On Being Authentic
We often hear that leaders should be authentic. One key element of authenticity is voice. When we know ourselves, our strengths and our values, we become stronger. When we learn to translate that self into our writing and speaking, our voices become stronger. This is true in our professional and personal lives. It is true of speaking and writing.
When I work with graduate students, I encourage them to find their voices. How do you react to the following three “voices?”
- To be an ethnographer is to revel in paradox…One is studying the ‘other,’ yet ultimately is studying oneself.
- I chose, for this research, to analyze Fielding’s publicly available texts and archival documents.
- Through the study, the researcher hoped to identify factors common to women who complete doctoral degrees.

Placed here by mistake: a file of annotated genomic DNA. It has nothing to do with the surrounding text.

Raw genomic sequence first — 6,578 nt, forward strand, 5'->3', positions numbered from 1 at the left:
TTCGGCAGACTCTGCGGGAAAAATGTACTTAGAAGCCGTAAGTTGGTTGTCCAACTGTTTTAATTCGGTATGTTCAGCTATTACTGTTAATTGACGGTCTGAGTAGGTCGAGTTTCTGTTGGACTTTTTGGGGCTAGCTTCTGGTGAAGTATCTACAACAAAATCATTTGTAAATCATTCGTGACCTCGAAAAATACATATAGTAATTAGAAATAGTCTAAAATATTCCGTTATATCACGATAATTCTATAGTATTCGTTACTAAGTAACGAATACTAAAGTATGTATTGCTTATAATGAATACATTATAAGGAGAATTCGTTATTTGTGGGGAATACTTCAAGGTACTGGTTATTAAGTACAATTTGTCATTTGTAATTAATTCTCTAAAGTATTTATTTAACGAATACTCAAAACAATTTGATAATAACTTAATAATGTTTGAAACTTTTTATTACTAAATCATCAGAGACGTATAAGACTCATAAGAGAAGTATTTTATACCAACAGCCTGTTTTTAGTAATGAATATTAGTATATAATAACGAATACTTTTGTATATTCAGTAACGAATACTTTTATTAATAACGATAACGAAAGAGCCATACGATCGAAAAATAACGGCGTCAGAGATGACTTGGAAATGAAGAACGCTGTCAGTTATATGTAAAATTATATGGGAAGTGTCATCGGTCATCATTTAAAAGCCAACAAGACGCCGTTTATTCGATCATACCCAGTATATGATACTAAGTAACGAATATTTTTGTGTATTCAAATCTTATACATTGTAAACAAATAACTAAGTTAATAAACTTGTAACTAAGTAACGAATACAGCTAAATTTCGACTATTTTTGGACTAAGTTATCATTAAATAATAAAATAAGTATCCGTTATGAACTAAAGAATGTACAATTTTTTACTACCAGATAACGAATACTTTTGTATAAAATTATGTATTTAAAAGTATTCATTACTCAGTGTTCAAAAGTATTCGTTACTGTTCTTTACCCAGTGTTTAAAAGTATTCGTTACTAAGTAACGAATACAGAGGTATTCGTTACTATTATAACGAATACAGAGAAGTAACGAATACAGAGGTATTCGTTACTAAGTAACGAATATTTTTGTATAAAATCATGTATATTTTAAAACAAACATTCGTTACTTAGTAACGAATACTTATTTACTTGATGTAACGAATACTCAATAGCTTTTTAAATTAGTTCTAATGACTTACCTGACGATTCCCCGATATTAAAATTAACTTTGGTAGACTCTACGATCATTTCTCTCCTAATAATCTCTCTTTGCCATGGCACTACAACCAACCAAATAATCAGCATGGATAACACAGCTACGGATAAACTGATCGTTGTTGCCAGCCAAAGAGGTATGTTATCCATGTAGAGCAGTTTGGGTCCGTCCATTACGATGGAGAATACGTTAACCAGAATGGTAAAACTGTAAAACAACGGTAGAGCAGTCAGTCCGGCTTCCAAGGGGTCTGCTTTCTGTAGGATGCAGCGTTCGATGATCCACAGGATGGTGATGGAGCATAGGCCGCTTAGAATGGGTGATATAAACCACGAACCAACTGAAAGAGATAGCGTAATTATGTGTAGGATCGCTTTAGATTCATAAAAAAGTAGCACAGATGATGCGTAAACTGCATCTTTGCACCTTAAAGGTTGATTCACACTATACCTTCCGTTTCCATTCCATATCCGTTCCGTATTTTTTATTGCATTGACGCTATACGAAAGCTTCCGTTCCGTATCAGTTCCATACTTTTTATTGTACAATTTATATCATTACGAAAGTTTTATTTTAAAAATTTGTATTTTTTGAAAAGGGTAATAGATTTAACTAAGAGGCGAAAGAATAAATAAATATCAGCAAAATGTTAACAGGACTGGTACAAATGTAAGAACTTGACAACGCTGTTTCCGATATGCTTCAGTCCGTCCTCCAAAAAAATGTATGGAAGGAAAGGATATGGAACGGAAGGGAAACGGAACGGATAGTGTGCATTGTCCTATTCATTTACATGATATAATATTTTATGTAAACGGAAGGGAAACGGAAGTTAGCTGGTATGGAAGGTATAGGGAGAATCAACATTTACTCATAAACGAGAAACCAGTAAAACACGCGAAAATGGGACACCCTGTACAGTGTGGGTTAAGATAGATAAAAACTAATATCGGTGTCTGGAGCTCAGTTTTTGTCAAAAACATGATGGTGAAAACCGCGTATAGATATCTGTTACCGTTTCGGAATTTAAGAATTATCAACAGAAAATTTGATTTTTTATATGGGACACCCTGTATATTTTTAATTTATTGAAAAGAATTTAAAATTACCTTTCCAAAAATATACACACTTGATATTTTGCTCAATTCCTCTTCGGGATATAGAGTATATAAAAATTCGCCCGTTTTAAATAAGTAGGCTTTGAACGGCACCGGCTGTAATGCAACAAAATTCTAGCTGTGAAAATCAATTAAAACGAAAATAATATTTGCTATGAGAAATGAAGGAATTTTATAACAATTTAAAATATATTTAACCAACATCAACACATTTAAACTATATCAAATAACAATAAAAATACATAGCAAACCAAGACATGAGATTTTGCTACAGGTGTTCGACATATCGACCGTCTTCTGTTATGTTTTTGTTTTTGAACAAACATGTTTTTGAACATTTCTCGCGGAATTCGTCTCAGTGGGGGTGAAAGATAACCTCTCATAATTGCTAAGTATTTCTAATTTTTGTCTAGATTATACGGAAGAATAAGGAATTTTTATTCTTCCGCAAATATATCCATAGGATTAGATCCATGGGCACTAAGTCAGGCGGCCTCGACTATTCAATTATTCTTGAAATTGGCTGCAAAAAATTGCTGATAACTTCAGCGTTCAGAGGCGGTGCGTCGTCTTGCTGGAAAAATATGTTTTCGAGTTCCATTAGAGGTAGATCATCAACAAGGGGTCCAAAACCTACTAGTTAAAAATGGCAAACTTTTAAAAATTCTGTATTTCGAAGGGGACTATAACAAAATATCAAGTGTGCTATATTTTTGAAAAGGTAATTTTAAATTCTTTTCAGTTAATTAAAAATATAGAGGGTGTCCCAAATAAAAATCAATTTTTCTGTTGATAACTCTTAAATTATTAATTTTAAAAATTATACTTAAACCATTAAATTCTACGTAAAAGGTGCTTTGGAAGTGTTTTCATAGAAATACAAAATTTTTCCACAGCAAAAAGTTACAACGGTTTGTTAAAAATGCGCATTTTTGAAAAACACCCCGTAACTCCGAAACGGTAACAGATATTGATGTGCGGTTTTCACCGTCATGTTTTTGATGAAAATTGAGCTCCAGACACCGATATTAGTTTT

But What is the Right Voice?
There is no right or wrong in the voices they chose nor in your reactions to them. Cathy Collins, Linda Terry and Karen Stailey wrote their dissertations at the same university but with different voices because they were different people in different stages of evolution. Those choices have impacts.
We are chameleon-like when we write. I must sound like a creative entrepreneur or responsible public servant or a serious graduate student. I push students to be clear about who they are and to make themselves visible.
Ironically, I had to be taught the same lesson recently. I submitted a draft of my book Riding Horseback in Purple to award-winning editor, Barbara Pulling. She told me I needed to put more of myself into the book. That seemed pretentious and actually a bit frightening, but I dove in. In a book competition, the judge gave an “Outstanding” rating for voice and writing style, thanks largely to Barbara’s comment. Readers have given me the same feedback: they value hearing my story as much as my content.
Keep working to find your voice.